Stuart Sternberg claims that MLB “no longer believes in the Tampa Bay area”

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Rays owner Stuart Sternberg is trying to get a new ballpark, but he’s got almost no leverage to do so. He’s locked in an iron-clad lease with St. Petersburg, keeping the Rays in Tropicana Field. The city is willing to at least entertain the idea of another ballpark someplace else in St. Pete, but Sternberg is prohibited from exploring moving the team across the bridge to Tampa.

So what can he do? Offer vague and ominous threats, mostly. He went before the Hillsborough County Commission, and said this about the current prospects of the Rays:

Tampa Bay Rays owner Stuart Sternberg said Thursday that he wants to keep his team in the region, but “Major League Baseball at this point no longer believes in the Tampa Bay area.”

The nature of the league’s lack of faith in the region was lest unspecific, but he hinted that contraction of the Rays, while not necessarily a priority of the league, is “an option.” This is nothing new for Sternberg, of course, as he has said in the past that he thinks the league will “vaporize” the Rays.

In reality, no, it’s not an option at all. Indeed, as we’ve noted several times here, it’s basically fantasyland stuff, inasmuch as contracting a team would cost Major League Baseball and its owners something on the order of a billion dollars, plus lawsuits and the risk of government meddling in the league’s business. They’d do it if the game was in some existential crisis, but it’s not. One owner has a bad lease and is scraping by.  That’s a small problem, all things considered, not one which will ever inspire the league to wade into the muck of contraction.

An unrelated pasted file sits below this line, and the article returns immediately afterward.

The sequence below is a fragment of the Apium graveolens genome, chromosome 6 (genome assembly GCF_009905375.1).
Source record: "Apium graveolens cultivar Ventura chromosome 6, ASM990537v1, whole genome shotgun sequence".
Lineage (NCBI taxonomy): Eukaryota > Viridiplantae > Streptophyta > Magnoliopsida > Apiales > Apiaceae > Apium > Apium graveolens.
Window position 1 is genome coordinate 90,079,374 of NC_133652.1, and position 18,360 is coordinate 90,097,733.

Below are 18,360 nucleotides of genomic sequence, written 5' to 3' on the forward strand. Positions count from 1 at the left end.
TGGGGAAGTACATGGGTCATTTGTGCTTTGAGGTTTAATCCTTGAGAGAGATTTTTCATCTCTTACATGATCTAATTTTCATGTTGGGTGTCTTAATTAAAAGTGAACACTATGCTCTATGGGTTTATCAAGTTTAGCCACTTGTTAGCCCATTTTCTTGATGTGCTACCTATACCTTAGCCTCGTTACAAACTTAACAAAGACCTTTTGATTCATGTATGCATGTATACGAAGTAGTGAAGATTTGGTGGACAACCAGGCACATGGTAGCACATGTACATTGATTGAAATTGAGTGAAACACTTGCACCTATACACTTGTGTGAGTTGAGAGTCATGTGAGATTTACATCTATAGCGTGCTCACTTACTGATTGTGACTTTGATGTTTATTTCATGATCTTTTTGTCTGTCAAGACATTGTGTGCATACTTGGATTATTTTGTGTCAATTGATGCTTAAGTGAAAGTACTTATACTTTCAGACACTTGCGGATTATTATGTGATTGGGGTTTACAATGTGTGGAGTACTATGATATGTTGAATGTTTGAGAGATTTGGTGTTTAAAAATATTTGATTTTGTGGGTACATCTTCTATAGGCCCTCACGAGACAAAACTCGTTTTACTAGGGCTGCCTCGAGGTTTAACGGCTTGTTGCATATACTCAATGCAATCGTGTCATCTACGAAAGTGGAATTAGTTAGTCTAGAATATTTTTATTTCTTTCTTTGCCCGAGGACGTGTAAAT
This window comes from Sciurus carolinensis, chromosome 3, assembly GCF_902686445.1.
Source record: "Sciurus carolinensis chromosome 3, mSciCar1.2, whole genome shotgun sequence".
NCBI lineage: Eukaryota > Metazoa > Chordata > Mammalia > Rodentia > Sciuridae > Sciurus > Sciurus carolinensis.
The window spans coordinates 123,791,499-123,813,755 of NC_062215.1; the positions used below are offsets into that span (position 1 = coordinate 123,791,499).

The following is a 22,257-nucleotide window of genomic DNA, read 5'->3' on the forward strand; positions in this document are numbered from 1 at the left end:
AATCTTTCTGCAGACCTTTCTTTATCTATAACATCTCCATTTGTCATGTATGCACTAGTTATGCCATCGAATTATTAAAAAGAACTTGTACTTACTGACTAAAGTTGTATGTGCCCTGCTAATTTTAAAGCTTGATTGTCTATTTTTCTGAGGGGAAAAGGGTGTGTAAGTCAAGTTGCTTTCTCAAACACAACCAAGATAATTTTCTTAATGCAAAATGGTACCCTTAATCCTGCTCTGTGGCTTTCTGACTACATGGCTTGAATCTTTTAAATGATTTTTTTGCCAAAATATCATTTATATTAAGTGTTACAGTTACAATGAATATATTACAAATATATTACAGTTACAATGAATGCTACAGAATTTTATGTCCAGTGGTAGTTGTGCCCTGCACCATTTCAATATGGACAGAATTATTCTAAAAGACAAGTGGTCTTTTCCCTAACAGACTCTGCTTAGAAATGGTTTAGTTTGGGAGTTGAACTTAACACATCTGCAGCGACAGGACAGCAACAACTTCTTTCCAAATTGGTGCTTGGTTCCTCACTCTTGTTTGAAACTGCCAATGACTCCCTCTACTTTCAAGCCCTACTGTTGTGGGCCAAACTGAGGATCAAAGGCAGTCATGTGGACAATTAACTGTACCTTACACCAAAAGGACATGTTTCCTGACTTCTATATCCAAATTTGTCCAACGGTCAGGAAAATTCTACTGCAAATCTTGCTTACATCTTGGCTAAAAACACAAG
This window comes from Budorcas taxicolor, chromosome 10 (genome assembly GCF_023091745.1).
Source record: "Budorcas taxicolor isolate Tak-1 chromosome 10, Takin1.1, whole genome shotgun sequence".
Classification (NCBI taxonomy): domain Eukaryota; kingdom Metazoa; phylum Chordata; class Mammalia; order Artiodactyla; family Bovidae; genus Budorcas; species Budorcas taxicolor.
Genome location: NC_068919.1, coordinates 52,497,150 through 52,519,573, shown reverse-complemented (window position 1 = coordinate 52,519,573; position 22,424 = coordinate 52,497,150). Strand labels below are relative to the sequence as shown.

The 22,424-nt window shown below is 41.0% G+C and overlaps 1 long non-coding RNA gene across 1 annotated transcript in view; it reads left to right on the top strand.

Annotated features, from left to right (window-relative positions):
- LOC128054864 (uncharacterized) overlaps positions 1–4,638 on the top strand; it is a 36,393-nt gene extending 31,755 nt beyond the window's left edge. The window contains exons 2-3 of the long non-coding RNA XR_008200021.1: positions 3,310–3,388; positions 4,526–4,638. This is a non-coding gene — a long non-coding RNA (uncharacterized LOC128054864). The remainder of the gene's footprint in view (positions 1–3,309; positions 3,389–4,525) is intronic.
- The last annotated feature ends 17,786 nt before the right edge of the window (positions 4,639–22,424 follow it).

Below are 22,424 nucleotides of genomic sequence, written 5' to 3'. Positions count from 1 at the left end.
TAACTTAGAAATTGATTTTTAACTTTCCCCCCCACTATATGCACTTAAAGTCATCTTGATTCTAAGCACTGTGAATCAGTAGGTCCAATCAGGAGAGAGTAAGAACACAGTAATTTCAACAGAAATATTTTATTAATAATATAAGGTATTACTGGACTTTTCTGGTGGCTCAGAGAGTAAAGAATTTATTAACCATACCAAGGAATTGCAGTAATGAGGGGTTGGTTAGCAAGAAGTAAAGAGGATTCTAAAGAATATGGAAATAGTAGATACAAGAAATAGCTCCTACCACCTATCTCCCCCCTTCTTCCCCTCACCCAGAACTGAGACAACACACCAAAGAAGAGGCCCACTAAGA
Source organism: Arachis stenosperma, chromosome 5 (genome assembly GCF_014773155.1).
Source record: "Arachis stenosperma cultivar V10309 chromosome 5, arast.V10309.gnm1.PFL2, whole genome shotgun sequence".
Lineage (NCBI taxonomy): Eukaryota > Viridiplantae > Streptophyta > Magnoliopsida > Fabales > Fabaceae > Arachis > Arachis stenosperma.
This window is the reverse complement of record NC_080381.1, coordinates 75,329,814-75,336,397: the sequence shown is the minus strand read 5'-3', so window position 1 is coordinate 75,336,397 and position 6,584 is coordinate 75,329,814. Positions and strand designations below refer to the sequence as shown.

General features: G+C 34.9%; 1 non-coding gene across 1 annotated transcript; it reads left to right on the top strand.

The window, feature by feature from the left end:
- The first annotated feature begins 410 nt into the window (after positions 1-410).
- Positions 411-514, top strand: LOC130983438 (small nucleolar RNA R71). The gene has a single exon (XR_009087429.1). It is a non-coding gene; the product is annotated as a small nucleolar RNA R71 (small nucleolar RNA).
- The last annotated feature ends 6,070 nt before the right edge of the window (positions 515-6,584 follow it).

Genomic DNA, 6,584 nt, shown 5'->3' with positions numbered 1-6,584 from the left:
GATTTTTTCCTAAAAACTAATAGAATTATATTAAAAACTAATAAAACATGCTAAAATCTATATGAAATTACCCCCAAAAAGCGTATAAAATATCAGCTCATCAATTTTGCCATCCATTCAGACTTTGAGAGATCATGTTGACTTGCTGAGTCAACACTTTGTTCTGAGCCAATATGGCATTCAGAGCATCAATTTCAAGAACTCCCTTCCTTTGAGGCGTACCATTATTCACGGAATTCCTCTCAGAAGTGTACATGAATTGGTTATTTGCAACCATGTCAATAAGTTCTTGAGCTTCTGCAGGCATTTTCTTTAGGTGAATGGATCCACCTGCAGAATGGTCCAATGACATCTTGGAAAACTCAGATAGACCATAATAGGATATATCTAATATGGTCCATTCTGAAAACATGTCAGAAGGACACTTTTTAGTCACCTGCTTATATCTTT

I feel from Sternberg because, yes, his and the Rays’ situation is awful for them.  But it’s one that is simply going to require some creativity and maybe some guts (and the defense of a lawsuit from St. Petersburg), not the nuclear option of contraction.

Report: Blue Jays and Marco Estrada nearing agreement on contract extension

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Jon Morosi reports that the Blue Jays and starter Marco Estrada are nearing an agreement on a contract extension. The deal is expected to be for one guaranteed year, Morosi adds.

Estrada, 34, was set to become a free agent after the season. He earned $26 million on a two-year contract signed with the Jays in November 2015. While the right-hander has a subpar 4.84 ERA on the season, he has a solid 170/67 K/BB ratio in 176 2/3 innings and has looked much better since the end of July. Between July 31 and his most recent start on Saturday, Estrada owns a 3.75 ERA.

J.A. Happ is the only other starter technically under contract with the Jays next season. Marcus Stroman will be eligible for his second year of arbitration and the Jays will certainly agree to give him a raise on his $3.4 million salary for the 2017 season. The Jays will likely be active this offseason in adding rotation help and they’re starting early by locking up Estrada.

Video: Jackie Bradley, Jr. robs Chris Davis of a home run

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Red Sox center fielder Jackie Bradley, Jr. robbed Orioles first baseman Chris Davis of his 25th home run on Tuesday evening, leaping at the fence in center field to make the catch and keep the game scoreless in the bottom of the fifth inning.

Davis swung at the first pitch he saw from Drew Pomeranz, a slider that crossed the middle of the plate.

This game has potential playoff implications, as the first-place Red Sox hold a three-game lead over the Yankees in the NL East. Meanwhile, the Orioles are still in the AL Wild Card race, trailing the Twins by 5.5 games for the second Wild Card slot.